Natural deodorant made of shea butter and oils in jar.

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  • 3 tablespoons shea butter
  • 3 tablespoons baking soda
  • 2 tablespoons cornstarch
  • 2 tablespoons cocoa butter
  • Oil from 2 vitamin E gel caps
  • Essential oil (optional)

Another way to replicate the creaminess of conventional deodorants is with shea and cocoa butter. They smoothen skin with high concentrations of vitamins and fatty acids, especially when mixed with the powerhouse nutrient vitamin E. The addition of baking soda and cornstarch will help keep you dry.

First, melt all the ingredients except the vitamin E oil and stir. Once melted, add in the oil and essential oils of your choice to improve the smell. Pour the mixture into a container and place in the fridge to set. This recipe yields a 1/4 pint.

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DIY Solid Deodorant

Homemade deodorant in generic dispenser and crystal on a cloth
Helin Loik-Tomson / Getty Images


  • 1/4 cup candelilla wax
  • 1/2 cup jojoba oil
  • 1/3 cup arrowroot powder
  • 1/8 cup baking soda
  • 1/2 cup shea butter
  • Essential oils (optional)

For those who don't like the slimy feeling of a cream deodorant, candelilla wax is the solution. Its consistency is similar to beeswax, which helps to hold all the active ingredients together. Candelilla wax also helps dilute some of the stronger ingredients so as not to overwhelm your skin.

Mix jojoba oil, arrowroot powder, and baking soda. Using a double boiler or similar setup, melt the candelilla wax. Pour in the jojoba oil, arrowroot powder, and baking soda mixture. Once everything is liquified, stir in the shea butter. Allow the mixture to cool, pouring into deodorant tubes before it's fully set.

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Apple Cider Vinegar

Apples and apple cider vinegar on a tray

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Apple cider vinegar is a multitasking ingredient commonly used in natural skincare. It's anti-inflammatory, rich in exfoliating acids, pH-restoring, antibacterial, and antifungal. Its antibacterial properties are especially helpful in staving off body odor.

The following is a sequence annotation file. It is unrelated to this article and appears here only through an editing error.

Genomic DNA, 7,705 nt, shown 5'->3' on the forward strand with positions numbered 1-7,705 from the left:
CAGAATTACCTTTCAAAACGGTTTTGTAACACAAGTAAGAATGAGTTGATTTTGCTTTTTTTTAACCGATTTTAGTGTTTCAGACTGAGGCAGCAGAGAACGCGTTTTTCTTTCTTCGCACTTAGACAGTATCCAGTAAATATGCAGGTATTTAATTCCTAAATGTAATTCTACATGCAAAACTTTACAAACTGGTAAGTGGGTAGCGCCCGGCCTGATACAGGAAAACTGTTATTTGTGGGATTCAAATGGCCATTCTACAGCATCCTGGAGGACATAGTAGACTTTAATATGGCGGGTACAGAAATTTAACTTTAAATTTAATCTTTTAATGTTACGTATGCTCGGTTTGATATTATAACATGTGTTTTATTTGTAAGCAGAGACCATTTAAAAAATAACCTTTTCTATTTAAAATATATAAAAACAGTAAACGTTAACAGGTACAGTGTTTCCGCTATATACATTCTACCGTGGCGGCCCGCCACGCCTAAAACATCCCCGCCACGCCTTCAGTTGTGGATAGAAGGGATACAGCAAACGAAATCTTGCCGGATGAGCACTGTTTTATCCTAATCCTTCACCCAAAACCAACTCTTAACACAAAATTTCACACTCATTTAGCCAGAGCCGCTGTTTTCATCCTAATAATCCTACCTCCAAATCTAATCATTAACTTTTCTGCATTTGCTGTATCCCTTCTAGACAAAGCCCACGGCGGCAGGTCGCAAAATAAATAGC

Simply soak a cloth in apple cider vinegar and swipe it on your armpits for a natural deodorant. It will have a strong vinegar smell at first, but it's virtually odorless once it's dry.

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Detoxifying Bentonite Clay Deodorant

Bowl of bentonite clay surrounded by beauty ingredients and tools

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  • 1 1/2 tablespoon bentonite clay
  • 1 tablespoon arrowroot powder
  • 1 teaspoon kaolin clay
  • 1 1/5 tablespoon coconut oil
  • 1 teaspoon candelilla wax
  • Essential oils (optional)

Bentonite clay is formed by aged volcanic ash. An ancient home remedy, it's most commonly used today as a face mask. Bentonite clay is rich in detoxifying iron, calcium, copper, and zinc. It also has strong moisture-absorbing properties and is thought to be gentler on skin than baking soda.

To make bentonite clay deodorant, first combine both clays with arrowroot powder. Using a double boiler, heat the candelilla wax, stirring in the coconut oil when it's almost melted. Gradually add in the clay and arrowroot powder mixture, constantly stirring to get rid of clumps, and continue to stir while removing from heat and allowing to cool. Add in your essential oils before it's set, then transfer to an airtight container and wait an hour before using.

View Article Sources
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  10. Luu, Lydia A, et al. "Apple cider vinegar soaks [0.5%] as a treatment for atopic dermatitis do not improve skin barrier integrity." Pediatric Dermatology. 2019.